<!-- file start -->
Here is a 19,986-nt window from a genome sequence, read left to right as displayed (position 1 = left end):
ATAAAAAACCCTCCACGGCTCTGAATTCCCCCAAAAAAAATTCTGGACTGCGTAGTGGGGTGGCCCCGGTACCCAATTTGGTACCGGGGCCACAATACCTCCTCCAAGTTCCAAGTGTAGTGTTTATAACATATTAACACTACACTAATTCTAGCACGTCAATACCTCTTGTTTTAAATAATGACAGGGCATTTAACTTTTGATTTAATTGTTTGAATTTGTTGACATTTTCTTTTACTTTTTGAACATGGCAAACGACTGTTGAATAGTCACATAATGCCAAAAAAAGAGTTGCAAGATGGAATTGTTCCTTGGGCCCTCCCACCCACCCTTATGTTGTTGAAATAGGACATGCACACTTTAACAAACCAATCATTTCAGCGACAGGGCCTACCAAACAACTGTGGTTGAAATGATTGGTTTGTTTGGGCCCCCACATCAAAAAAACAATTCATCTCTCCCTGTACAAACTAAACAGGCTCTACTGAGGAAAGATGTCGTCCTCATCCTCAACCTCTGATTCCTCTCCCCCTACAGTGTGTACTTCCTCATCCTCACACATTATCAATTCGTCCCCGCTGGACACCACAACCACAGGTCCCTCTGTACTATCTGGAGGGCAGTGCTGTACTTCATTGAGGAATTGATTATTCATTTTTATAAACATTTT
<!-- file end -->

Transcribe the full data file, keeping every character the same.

Here is a 19,986-nt window from a genome sequence, read left to right as displayed (position 1 = left end):
ATAAAAAACCCTCCACGGCTCTGAATTCCCCCAAAAAAAATTCTGGACTGCGTAGTGGGGTGGCCCCGGTACCCAATTTGGTACCGGGGCCACAATACCTCCTCCAAGTTCCAAGTGTAGTGTTTATAACATATTAACACTACACTAATTCTAGCACGTCAATACCTCTTGTTTTAAATAATGACAGGGCATTTAACTTTTGATTTAATTGTTTGAATTTGTTGACATTTTCTTTTACTTTTTGAACATGGCAAACGACTGTTGAATAGTCACATAATGCCAAAAAAAGAGTTGCAAGATGGAATTGTTCCTTGGGCCCTCCCACCCACCCTTATGTTGTTGAAATAGGACATGCACACTTTAACAAACCAATCATTTCAGCGACAGGGCCTACCAAACAACTGTGGTTGAAATGATTGGTTTGTTTGGGCCCCCACATCAAAAAAACAATTCATCTCTCCCTGTACAAACTAAACAGGCTCTACTGAGGAAAGATGTCGTCCTCATCCTCAACCTCTGATTCCTCTCCCCCTACAGTGTGTACTTCCTCATCCTCACACATTATCAATTCGTCCCCGCTGGACACCACAACCACAGGTCCCTCTGTACTATCTGGAGGGCAGTGCTGTACTTCATTGAGGAATTGATTATTCATTTTTATAAACATTTT